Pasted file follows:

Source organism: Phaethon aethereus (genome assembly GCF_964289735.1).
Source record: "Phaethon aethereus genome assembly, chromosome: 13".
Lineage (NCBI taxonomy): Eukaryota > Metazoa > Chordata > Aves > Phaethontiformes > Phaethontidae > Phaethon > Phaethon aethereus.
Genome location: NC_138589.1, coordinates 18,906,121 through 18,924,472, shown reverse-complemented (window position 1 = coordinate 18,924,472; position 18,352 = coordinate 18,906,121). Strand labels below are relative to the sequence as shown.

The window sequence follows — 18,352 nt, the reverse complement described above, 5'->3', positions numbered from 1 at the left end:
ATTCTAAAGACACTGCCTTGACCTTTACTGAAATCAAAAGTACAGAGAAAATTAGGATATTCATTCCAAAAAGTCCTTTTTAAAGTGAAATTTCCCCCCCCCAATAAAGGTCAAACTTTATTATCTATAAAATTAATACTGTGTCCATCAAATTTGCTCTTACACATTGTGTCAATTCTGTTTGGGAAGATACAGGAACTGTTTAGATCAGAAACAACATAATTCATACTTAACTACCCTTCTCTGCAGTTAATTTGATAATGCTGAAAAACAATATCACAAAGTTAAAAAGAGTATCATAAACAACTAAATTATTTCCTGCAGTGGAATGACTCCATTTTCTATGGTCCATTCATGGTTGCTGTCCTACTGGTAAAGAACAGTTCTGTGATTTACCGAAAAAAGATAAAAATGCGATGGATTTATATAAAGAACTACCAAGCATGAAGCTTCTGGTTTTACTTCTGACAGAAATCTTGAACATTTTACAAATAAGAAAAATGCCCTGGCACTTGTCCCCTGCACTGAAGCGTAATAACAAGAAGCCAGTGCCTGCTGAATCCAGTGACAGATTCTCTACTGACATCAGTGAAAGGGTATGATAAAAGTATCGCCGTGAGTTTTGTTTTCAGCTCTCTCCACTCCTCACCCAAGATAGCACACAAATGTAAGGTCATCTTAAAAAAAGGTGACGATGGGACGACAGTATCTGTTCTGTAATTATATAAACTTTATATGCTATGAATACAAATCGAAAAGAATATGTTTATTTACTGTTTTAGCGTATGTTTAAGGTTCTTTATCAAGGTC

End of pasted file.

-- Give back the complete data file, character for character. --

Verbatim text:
Source organism: Phaethon aethereus (genome assembly GCF_964289735.1).
Source record: "Phaethon aethereus genome assembly, chromosome: 13".
Lineage (NCBI taxonomy): Eukaryota > Metazoa > Chordata > Aves > Phaethontiformes > Phaethontidae > Phaethon > Phaethon aethereus.
Genome location: NC_138589.1, coordinates 18,906,121 through 18,924,472, shown reverse-complemented (window position 1 = coordinate 18,924,472; position 18,352 = coordinate 18,906,121). Strand labels below are relative to the sequence as shown.

The window sequence follows — 18,352 nt, the reverse complement described above, 5'->3', positions numbered from 1 at the left end:
ATTCTAAAGACACTGCCTTGACCTTTACTGAAATCAAAAGTACAGAGAAAATTAGGATATTCATTCCAAAAAGTCCTTTTTAAAGTGAAATTTCCCCCCCCCAATAAAGGTCAAACTTTATTATCTATAAAATTAATACTGTGTCCATCAAATTTGCTCTTACACATTGTGTCAATTCTGTTTGGGAAGATACAGGAACTGTTTAGATCAGAAACAACATAATTCATACTTAACTACCCTTCTCTGCAGTTAATTTGATAATGCTGAAAAACAATATCACAAAGTTAAAAAGAGTATCATAAACAACTAAATTATTTCCTGCAGTGGAATGACTCCATTTTCTATGGTCCATTCATGGTTGCTGTCCTACTGGTAAAGAACAGTTCTGTGATTTACCGAAAAAAGATAAAAATGCGATGGATTTATATAAAGAACTACCAAGCATGAAGCTTCTGGTTTTACTTCTGACAGAAATCTTGAACATTTTACAAATAAGAAAAATGCCCTGGCACTTGTCCCCTGCACTGAAGCGTAATAACAAGAAGCCAGTGCCTGCTGAATCCAGTGACAGATTCTCTACTGACATCAGTGAAAGGGTATGATAAAAGTATCGCCGTGAGTTTTGTTTTCAGCTCTCTCCACTCCTCACCCAAGATAGCACACAAATGTAAGGTCATCTTAAAAAAAGGTGACGATGGGACGACAGTATCTGTTCTGTAATTATATAAACTTTATATGCTATGAATACAAATCGAAAAGAATATGTTTATTTACTGTTTTAGCGTATGTTTAAGGTTCTTTATCAAGGTC